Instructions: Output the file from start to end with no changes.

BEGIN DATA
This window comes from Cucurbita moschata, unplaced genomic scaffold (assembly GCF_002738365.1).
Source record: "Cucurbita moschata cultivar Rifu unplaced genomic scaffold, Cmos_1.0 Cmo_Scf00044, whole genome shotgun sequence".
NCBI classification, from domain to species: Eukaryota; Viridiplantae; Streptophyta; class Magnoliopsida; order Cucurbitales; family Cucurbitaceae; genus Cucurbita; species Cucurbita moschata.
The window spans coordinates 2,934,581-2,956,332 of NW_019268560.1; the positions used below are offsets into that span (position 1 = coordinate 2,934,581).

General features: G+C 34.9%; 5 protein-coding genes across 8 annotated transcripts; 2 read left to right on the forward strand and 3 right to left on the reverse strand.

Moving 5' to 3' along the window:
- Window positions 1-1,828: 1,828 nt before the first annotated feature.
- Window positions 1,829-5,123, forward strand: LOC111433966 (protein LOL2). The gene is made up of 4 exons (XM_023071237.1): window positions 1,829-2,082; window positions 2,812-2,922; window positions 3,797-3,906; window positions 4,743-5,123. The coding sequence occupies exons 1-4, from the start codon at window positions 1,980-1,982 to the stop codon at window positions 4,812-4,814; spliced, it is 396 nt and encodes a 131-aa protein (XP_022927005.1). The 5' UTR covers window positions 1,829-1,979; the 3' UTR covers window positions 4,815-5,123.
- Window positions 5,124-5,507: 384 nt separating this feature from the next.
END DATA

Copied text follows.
This window comes from Cucurbita moschata, unplaced genomic scaffold (assembly GCF_002738365.1).
Source record: "Cucurbita moschata cultivar Rifu unplaced genomic scaffold, Cmos_1.0 Cmo_Scf00044, whole genome shotgun sequence".
NCBI classification, from domain to species: Eukaryota; Viridiplantae; Streptophyta; class Magnoliopsida; order Cucurbitales; family Cucurbitaceae; genus Cucurbita; species Cucurbita moschata.
The window spans coordinates 2,934,581-2,956,332 of NW_019268560.1; the positions used below are offsets into that span (position 1 = coordinate 2,934,581).

General features: G+C 34.9%; 5 protein-coding genes across 8 annotated transcripts; 2 read left to right on the forward strand and 3 right to left on the reverse strand.

Moving 5' to 3' along the window:
- Window positions 1-1,828: 1,828 nt before the first annotated feature.
- Window positions 1,829-5,123, forward strand: LOC111433966 (protein LOL2). The gene is made up of 4 exons (XM_023071237.1): window positions 1,829-2,082; window positions 2,812-2,922; window positions 3,797-3,906; window positions 4,743-5,123. The coding sequence occupies exons 1-4, from the start codon at window positions 1,980-1,982 to the stop codon at window positions 4,812-4,814; spliced, it is 396 nt and encodes a 131-aa protein (XP_022927005.1). The 5' UTR covers window positions 1,829-1,979; the 3' UTR covers window positions 4,815-5,123.
- Window positions 5,124-5,507: 384 nt separating this feature from the next.